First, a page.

Yeah shipping if you’re an Etsy shipper or something, but then you wouldn’t be putting it in a personal card. You’d have to be a very specialized buyer to make this work.

    Clever idea because lots of people buy the products of the company they own stock in. But not worth the price. Not even remotely interesting.

  7. “My spending habits don’t necessarily align with my investing habits.”

    Funny.. I subscribed to Netflix back in 2010-14. In that time, the stock tripled. I remember thinking, if I just invested while subscribing, my subscription would have paid for itself. If I had stayed a subscriber/investor, I’d be doing just fine.

    Of course, NFLX is one of the biggest winners in the stock market of the last decade, so YMMV.

  8. I’m currently trying out the rewards card, to me it’s cash back on purchases I’m already making and lowering my daily cost basis. According to their rewards program terms you only have to have $0.01 worth of the companies stock to qualify for the rewards so the minimum cost is only $0.51 not $100:


    Also the rewards cap out at $200 a month so max $2400 a year in rewards can be obtained.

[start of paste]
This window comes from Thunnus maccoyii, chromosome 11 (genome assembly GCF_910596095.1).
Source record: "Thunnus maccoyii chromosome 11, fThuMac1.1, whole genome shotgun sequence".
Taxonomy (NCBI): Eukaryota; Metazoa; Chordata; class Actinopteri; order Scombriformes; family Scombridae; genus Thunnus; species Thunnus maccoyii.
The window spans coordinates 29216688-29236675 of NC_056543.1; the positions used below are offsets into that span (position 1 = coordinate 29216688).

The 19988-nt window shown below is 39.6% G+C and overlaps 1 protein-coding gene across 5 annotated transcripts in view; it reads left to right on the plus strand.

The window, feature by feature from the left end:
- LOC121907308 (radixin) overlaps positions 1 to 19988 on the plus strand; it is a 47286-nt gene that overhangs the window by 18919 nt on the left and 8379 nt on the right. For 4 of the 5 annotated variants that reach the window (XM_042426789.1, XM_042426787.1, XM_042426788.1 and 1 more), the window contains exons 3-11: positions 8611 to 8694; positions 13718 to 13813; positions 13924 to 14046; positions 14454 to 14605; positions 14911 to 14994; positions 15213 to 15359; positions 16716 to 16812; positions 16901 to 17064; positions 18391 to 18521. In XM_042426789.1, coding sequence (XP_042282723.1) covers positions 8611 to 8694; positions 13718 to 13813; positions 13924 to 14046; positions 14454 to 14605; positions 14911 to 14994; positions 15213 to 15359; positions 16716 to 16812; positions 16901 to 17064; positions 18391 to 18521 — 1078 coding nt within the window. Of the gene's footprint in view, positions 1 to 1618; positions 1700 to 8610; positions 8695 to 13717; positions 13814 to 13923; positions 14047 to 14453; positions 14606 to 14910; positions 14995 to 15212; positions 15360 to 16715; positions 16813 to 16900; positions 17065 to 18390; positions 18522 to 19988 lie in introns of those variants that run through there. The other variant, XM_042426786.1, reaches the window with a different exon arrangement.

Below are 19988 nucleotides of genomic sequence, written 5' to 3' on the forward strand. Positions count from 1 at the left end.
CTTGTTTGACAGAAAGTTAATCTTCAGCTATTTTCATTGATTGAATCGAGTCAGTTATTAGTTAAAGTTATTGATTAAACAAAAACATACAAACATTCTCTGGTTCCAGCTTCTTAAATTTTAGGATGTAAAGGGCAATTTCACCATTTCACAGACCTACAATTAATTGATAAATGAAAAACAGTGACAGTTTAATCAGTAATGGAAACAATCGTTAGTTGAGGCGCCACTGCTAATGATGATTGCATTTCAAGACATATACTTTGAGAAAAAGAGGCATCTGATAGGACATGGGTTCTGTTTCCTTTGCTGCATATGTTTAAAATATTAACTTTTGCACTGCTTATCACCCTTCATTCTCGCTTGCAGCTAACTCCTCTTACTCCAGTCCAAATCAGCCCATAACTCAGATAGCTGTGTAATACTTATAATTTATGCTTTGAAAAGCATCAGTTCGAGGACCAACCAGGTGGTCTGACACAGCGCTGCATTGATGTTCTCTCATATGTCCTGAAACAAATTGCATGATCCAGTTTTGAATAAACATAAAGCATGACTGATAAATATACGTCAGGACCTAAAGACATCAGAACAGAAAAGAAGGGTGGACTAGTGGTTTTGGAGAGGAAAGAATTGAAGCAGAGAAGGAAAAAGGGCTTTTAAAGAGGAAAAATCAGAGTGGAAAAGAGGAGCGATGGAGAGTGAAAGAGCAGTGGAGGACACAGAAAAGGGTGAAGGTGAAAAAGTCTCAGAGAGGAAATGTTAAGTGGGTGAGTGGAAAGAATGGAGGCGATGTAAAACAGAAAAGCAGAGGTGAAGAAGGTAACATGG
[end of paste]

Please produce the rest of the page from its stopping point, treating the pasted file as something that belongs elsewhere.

Made a pie of all of the included stocks, the performance is horrible but if you allocate 1% to the entire pie as long as you have 51 cents (maybe $1-2 to account for the loss over time) then you qualify for rewards on all of them, allocate the rest of your pie to better investments and your looking at $51+ in an account to leverage that $0.51 for all the rewards to roll in.

    Here’s the link to the pie (it’s a pretty awful investment): https://m1.finance/11pB9OYjItsn

    I’ve already made $53 on the rewards so far and 51cents for a $53 return is pretty bananas. We’ll see how it plays out throughout the year if I’ll renew it but I should be able to tally at least $200 back and more than cover the membership cost. Probably not as good as just a plain Amazon rewards card with prime. Prime is still $155 a year too though (but you probably already have it if your considering their rewards card).